Petrobras and BP have hit oil in a deepwater well in the offshore Ceará basin, northeast of Brazil, the state-owned oil giant announced on Thursday.
Both firms struck oil in the BM-CE-2 concession in the Ceará basin, in the Paracuru formation 76 km off the coast near Fortaleza, Brazil.
The find was made at water depths of 2.129m, after signs of hydrocarbons during drilling operations conducted by Diamond Offshore Inc. The well’s current depth is of 4.410m and exploration will continue until 5.500m.
The Brazilian firm found a 290m long hydrocarbon column in the well, commonly known as Pecem, with 140 meters of reservoirs, it said.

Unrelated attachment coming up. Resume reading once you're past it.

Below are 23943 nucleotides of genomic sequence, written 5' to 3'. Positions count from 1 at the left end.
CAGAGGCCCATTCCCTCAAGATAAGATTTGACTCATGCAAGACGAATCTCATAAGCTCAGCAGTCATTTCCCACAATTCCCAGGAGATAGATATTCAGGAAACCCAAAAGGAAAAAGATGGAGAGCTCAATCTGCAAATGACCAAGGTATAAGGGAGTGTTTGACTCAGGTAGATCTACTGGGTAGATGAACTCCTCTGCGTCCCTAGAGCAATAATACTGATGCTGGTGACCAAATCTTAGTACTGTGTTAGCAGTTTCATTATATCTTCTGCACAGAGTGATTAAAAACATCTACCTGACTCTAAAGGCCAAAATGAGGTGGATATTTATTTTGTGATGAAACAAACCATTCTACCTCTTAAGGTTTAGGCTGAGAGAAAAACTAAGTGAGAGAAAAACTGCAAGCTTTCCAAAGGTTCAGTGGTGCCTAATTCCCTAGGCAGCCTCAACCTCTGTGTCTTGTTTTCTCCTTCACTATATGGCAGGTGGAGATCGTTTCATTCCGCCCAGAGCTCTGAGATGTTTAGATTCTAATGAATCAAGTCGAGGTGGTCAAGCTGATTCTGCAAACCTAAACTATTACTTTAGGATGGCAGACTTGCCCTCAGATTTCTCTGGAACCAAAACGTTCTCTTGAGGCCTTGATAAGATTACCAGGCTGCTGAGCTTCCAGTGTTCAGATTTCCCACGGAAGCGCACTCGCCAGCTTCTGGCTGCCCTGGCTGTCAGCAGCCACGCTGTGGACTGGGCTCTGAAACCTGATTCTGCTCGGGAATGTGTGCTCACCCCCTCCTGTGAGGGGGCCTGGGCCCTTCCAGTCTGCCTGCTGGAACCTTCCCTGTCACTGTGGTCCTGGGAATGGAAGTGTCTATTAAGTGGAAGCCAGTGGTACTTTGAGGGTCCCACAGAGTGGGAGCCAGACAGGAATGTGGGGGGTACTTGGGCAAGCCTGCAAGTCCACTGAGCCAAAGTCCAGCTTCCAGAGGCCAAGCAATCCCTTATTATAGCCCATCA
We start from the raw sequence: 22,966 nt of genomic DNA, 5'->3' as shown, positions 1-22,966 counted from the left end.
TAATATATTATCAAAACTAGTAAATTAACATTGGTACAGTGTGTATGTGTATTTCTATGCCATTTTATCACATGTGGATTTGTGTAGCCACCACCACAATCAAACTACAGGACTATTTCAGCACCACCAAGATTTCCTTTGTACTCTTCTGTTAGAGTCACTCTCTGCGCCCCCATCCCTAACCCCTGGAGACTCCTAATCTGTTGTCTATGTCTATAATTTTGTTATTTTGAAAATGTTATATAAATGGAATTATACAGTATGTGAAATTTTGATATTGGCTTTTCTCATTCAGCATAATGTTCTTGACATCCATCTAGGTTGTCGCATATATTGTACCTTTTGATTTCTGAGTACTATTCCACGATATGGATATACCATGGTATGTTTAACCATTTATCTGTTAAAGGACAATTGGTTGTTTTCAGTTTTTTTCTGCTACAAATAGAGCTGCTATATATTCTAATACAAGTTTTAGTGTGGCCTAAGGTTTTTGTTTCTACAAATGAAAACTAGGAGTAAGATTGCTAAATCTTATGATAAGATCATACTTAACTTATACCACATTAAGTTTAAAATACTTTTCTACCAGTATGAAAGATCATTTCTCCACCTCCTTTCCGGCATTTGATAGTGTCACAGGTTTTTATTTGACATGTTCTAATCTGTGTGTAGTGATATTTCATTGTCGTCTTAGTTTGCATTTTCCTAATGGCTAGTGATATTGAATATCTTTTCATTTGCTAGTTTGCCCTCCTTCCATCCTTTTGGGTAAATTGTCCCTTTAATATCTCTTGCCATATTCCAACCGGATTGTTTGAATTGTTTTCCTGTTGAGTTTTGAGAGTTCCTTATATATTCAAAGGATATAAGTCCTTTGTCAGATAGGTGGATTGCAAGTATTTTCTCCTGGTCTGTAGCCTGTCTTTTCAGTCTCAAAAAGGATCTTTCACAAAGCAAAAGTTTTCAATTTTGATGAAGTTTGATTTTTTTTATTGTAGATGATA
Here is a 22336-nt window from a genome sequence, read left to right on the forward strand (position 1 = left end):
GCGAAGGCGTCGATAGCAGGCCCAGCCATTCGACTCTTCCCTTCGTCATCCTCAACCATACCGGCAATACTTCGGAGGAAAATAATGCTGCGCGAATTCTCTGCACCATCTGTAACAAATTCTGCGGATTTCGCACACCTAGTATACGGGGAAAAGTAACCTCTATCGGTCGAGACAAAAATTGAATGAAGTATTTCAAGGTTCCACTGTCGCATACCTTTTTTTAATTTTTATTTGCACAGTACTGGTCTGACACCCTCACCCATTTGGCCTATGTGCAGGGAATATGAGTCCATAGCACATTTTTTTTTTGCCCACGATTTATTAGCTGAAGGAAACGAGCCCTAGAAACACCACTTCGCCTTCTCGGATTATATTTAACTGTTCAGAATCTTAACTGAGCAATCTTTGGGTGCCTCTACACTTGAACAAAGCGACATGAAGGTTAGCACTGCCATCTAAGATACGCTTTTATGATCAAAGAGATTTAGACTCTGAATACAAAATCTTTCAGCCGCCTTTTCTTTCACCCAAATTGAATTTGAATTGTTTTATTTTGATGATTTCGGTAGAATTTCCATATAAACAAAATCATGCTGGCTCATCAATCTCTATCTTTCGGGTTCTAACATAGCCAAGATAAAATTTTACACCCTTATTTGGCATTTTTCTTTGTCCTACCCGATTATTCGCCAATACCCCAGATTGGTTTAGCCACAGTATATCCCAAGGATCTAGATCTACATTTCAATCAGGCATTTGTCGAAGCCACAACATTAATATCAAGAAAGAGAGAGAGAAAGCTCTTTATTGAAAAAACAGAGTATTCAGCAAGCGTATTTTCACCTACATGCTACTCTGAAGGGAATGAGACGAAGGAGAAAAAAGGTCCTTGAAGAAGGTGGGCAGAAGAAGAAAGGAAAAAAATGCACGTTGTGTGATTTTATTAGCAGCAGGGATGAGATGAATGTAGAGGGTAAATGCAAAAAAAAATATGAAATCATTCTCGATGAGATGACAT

Petrobras holds a 60 per cent stake in the concession, and BP the remaining 40 per cent, the Brazilian company said in a press release.
The find is one of the first off Brazil's northeast coast and was driven by geological theories that the country was once connected to West Africa. Brazil’s subsalt layers are therefore similar to those in oil rich Angola, experts say.
The potential connection has driven oil firms to apply the technological model used in the latter over to the other side of the Atlantic.